The attorney-general has instructed the chief of police to launch a criminal probe into certain issues highlighted by an inquiry into the collapse of the co-op bank before and after the lender was nationalised, in 2013.
A statement on Friday said Attorney-general Costas Clerides has written to the chief of police asking him to immediately launch an inquiry that must be completed as soon as possible.
The police probe will cover certain matters highlighted by a report into the collapse of the co-op that was published in March.
It mainly blamed Finance Minister Harris Georgiades for the collapse of the lender and its subsequent sale to Hellenic Bank. It also recommended further investigation into whether former CEO Nicolas Hadjiyiannis and other executives had committed any other offences.
“A thorough study of the report on the collapse of the co-op compiled by the investigative committee has led to the conclusion that launching a criminal inquiry into the possibility of commission of criminal offences is justified,” the statement said.
The Legal Service said investigators must look into whether certain actions by individuals in 28 co-op banks – Strovolos, Ledra, Paralimni, Vassilikos Pentashinos, Makrasykas, Konteas, Ayia Napa, Erimi, Polemidhia, Ayia Fyla, Nicosia, Solia, Lakatamia Deftera, Trahoni, Acrotiri, Polis Chrysochous, Troodos, Ahna, Athienou, Latsia, Krasohoria, Limassol, Dhali, Polemi, Solidarity, Stroumpi, Women’s Initiative – constituted criminal offences.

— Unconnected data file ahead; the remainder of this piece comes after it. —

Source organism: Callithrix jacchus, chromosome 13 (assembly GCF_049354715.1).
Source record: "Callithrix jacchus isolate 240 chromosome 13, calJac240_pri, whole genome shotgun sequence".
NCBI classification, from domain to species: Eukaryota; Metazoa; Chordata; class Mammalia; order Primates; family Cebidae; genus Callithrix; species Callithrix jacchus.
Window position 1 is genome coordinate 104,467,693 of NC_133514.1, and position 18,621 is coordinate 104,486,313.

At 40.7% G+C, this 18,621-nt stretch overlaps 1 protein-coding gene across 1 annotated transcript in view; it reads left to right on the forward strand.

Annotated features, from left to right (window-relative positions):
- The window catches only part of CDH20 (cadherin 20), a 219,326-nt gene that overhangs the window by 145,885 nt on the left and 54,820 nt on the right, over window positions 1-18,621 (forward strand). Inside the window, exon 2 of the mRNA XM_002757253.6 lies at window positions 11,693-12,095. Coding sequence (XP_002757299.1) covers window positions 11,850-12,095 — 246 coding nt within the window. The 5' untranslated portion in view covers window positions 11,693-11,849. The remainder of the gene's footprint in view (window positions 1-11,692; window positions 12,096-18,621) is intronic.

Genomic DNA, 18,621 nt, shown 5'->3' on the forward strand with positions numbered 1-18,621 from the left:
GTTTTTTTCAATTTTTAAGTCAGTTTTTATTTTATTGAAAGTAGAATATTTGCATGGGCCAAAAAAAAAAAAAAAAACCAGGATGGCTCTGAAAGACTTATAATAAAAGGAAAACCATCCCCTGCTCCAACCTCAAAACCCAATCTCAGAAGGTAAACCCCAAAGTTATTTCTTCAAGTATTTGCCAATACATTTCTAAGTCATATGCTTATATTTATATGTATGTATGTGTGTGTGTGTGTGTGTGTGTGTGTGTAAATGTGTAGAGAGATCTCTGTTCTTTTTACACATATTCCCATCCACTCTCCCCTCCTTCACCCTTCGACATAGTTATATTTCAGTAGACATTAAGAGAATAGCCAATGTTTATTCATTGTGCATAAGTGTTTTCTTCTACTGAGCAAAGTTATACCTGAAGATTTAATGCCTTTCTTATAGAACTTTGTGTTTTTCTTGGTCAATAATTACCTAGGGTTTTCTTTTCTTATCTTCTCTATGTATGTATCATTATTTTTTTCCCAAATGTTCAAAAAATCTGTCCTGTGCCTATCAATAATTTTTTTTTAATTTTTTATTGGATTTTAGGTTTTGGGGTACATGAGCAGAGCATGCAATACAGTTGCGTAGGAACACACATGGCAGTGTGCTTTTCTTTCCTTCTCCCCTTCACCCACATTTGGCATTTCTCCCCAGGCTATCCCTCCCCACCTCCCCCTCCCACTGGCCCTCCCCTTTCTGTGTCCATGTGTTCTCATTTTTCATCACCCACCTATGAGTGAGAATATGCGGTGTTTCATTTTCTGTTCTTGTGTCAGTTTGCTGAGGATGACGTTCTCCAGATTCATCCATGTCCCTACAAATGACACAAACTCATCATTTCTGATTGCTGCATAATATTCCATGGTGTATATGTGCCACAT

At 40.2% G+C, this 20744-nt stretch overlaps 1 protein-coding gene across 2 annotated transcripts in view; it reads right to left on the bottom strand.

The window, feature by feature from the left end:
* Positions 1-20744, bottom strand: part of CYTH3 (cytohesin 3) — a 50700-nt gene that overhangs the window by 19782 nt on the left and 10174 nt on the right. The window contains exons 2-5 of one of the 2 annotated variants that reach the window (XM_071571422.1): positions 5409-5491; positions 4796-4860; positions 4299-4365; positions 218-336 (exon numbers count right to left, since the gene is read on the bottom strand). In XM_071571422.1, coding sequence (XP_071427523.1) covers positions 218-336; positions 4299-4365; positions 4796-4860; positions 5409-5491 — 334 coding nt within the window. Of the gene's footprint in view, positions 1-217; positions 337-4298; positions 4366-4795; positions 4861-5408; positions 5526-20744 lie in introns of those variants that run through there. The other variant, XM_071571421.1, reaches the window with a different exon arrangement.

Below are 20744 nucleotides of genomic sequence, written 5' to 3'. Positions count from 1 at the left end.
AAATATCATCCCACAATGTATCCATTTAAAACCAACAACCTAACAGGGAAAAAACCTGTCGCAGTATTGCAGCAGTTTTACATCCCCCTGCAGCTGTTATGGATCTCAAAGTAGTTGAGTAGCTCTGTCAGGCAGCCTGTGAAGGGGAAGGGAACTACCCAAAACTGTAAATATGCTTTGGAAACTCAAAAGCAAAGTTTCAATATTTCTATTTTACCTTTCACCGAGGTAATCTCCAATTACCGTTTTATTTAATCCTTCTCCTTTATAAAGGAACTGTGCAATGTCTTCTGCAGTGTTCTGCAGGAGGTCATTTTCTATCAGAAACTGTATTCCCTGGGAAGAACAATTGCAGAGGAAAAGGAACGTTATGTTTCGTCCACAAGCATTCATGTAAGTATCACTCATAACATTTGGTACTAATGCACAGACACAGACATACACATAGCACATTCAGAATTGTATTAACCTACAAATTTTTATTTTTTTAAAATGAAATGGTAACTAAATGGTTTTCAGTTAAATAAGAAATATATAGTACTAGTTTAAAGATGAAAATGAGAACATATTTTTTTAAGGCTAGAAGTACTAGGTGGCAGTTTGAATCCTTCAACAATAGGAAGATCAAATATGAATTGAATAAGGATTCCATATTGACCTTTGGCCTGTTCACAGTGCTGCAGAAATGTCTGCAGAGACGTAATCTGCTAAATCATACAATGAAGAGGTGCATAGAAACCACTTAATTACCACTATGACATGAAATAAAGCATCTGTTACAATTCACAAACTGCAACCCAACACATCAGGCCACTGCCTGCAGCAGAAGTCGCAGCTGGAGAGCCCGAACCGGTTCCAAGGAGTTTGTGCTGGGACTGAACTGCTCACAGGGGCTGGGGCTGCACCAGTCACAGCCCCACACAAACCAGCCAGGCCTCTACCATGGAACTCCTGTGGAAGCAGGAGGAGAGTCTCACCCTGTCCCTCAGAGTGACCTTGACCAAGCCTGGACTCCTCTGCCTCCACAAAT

“These objectionable behaviours concern previous years and allegedly led progressively to the need for recapitalising the co-op in 2013 with the state paying €1.5bn,” the Legal Service said.
The statement lists seven areas that will be investigated relating to the period after nationalisation.
They are, the conditions in which €63m in non-performing loans – 19 cases — were written off; the conditions in which credit facilities had been granted in 16 cases including, interest rates, collateral, repayment delays, fulfilling the terms of the agreements, collection procedures; high interest rates; expense allowances including the use of corporate credit cards; advertising budgets.
The probe will also examine the contract granted to Spanish asset management company Altamira and the role played by certain individuals, as well as the acquisition of services worth €37m.
The AG’s instructions do not limit the scope of the investigation and any new evidence pointing to the possibility of other offences will be investigated, the statement said.
The co-op was compelled to sell its operations to Hellenic Bank in June 2018 after its failure to reduce its non-performing loan stock fast enough, wiped out its equity.
The state-owned lender was jointly supervised by the Central Bank of Cyprus and the European Central Bank’s (ECB) Single Supervisory Mechanism (SSM).